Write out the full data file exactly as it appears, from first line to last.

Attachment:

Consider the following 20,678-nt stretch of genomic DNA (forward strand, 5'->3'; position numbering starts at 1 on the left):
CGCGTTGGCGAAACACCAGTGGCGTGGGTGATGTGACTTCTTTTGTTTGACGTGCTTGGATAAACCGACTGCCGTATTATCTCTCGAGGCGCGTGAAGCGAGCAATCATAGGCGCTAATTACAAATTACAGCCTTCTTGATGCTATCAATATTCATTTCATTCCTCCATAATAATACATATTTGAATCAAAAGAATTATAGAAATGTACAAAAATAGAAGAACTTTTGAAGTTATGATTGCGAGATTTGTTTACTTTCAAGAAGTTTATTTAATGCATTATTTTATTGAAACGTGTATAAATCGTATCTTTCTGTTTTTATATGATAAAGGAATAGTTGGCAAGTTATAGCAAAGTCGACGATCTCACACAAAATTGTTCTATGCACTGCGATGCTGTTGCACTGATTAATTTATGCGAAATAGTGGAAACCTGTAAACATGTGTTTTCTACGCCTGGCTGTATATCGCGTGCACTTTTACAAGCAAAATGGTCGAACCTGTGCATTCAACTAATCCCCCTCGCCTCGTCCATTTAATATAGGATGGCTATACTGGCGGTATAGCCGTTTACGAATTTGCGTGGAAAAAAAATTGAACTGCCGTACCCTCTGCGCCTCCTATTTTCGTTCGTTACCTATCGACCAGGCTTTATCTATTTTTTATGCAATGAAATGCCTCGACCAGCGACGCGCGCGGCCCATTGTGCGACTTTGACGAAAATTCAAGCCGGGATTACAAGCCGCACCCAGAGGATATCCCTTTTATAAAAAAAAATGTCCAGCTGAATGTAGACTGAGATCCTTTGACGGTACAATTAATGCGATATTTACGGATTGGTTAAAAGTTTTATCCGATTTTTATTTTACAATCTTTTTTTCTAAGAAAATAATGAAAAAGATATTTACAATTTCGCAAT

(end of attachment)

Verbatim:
Consider the following 20,678-nt stretch of genomic DNA (forward strand, 5'->3'; position numbering starts at 1 on the left):
CGCGTTGGCGAAACACCAGTGGCGTGGGTGATGTGACTTCTTTTGTTTGACGTGCTTGGATAAACCGACTGCCGTATTATCTCTCGAGGCGCGTGAAGCGAGCAATCATAGGCGCTAATTACAAATTACAGCCTTCTTGATGCTATCAATATTCATTTCATTCCTCCATAATAATACATATTTGAATCAAAAGAATTATAGAAATGTACAAAAATAGAAGAACTTTTGAAGTTATGATTGCGAGATTTGTTTACTTTCAAGAAGTTTATTTAATGCATTATTTTATTGAAACGTGTATAAATCGTATCTTTCTGTTTTTATATGATAAAGGAATAGTTGGCAAGTTATAGCAAAGTCGACGATCTCACACAAAATTGTTCTATGCACTGCGATGCTGTTGCACTGATTAATTTATGCGAAATAGTGGAAACCTGTAAACATGTGTTTTCTACGCCTGGCTGTATATCGCGTGCACTTTTACAAGCAAAATGGTCGAACCTGTGCATTCAACTAATCCCCCTCGCCTCGTCCATTTAATATAGGATGGCTATACTGGCGGTATAGCCGTTTACGAATTTGCGTGGAAAAAAAATTGAACTGCCGTACCCTCTGCGCCTCCTATTTTCGTTCGTTACCTATCGACCAGGCTTTATCTATTTTTTATGCAATGAAATGCCTCGACCAGCGACGCGCGCGGCCCATTGTGCGACTTTGACGAAAATTCAAGCCGGGATTACAAGCCGCACCCAGAGGATATCCCTTTTATAAAAAAAAATGTCCAGCTGAATGTAGACTGAGATCCTTTGACGGTACAATTAATGCGATATTTACGGATTGGTTAAAAGTTTTATCCGATTTTTATTTTACAATCTTTTTTTCTAAGAAAATAATGAAAAAGATATTTACAATTTCGCAAT